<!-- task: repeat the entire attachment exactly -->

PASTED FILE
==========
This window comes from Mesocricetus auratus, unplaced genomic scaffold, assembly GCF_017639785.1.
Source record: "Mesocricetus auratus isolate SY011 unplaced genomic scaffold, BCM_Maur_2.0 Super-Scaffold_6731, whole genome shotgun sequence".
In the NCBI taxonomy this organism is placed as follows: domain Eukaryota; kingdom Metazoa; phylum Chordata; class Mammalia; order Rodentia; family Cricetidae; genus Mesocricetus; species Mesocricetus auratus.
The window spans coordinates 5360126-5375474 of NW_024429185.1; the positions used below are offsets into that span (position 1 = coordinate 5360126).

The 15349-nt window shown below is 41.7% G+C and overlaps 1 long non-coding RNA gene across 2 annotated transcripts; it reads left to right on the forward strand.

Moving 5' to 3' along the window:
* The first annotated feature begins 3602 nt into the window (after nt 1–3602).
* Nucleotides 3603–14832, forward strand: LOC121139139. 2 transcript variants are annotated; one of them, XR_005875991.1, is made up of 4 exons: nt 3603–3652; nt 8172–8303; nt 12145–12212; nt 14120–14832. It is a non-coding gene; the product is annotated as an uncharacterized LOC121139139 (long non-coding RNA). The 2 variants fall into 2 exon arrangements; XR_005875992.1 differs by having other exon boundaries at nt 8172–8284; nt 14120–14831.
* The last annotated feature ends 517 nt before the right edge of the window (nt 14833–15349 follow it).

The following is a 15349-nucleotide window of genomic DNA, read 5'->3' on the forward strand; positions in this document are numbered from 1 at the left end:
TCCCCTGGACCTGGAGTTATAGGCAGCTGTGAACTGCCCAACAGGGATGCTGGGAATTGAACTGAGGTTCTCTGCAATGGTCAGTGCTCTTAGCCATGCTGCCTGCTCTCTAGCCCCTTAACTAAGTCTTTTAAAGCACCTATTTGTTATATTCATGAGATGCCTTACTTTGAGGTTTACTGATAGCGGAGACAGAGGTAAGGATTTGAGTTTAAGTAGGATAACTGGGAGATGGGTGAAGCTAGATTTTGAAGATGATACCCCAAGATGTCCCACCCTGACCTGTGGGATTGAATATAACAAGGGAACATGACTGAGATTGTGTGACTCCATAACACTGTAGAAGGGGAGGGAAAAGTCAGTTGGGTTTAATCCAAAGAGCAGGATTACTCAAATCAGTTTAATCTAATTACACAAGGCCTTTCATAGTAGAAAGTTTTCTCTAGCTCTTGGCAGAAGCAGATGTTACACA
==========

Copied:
This window comes from Mesocricetus auratus, unplaced genomic scaffold, assembly GCF_017639785.1.
Source record: "Mesocricetus auratus isolate SY011 unplaced genomic scaffold, BCM_Maur_2.0 Super-Scaffold_6731, whole genome shotgun sequence".
In the NCBI taxonomy this organism is placed as follows: domain Eukaryota; kingdom Metazoa; phylum Chordata; class Mammalia; order Rodentia; family Cricetidae; genus Mesocricetus; species Mesocricetus auratus.
The window spans coordinates 5360126-5375474 of NW_024429185.1; the positions used below are offsets into that span (position 1 = coordinate 5360126).

The 15349-nt window shown below is 41.7% G+C and overlaps 1 long non-coding RNA gene across 2 annotated transcripts; it reads left to right on the forward strand.

Moving 5' to 3' along the window:
* The first annotated feature begins 3602 nt into the window (after nt 1–3602).
* Nucleotides 3603–14832, forward strand: LOC121139139. 2 transcript variants are annotated; one of them, XR_005875991.1, is made up of 4 exons: nt 3603–3652; nt 8172–8303; nt 12145–12212; nt 14120–14832. It is a non-coding gene; the product is annotated as an uncharacterized LOC121139139 (long non-coding RNA). The 2 variants fall into 2 exon arrangements; XR_005875992.1 differs by having other exon boundaries at nt 8172–8284; nt 14120–14831.
* The last annotated feature ends 517 nt before the right edge of the window (nt 14833–15349 follow it).

The following is a 15349-nucleotide window of genomic DNA, read 5'->3' on the forward strand; positions in this document are numbered from 1 at the left end:
TCCCCTGGACCTGGAGTTATAGGCAGCTGTGAACTGCCCAACAGGGATGCTGGGAATTGAACTGAGGTTCTCTGCAATGGTCAGTGCTCTTAGCCATGCTGCCTGCTCTCTAGCCCCTTAACTAAGTCTTTTAAAGCACCTATTTGTTATATTCATGAGATGCCTTACTTTGAGGTTTACTGATAGCGGAGACAGAGGTAAGGATTTGAGTTTAAGTAGGATAACTGGGAGATGGGTGAAGCTAGATTTTGAAGATGATACCCCAAGATGTCCCACCCTGACCTGTGGGATTGAATATAACAAGGGAACATGACTGAGATTGTGTGACTCCATAACACTGTAGAAGGGGAGGGAAAAGTCAGTTGGGTTTAATCCAAAGAGCAGGATTACTCAAATCAGTTTAATCTAATTACACAAGGCCTTTCATAGTAGAAAGTTTTCTCTAGCTCTTGGCAGAAGCAGATGTTACACA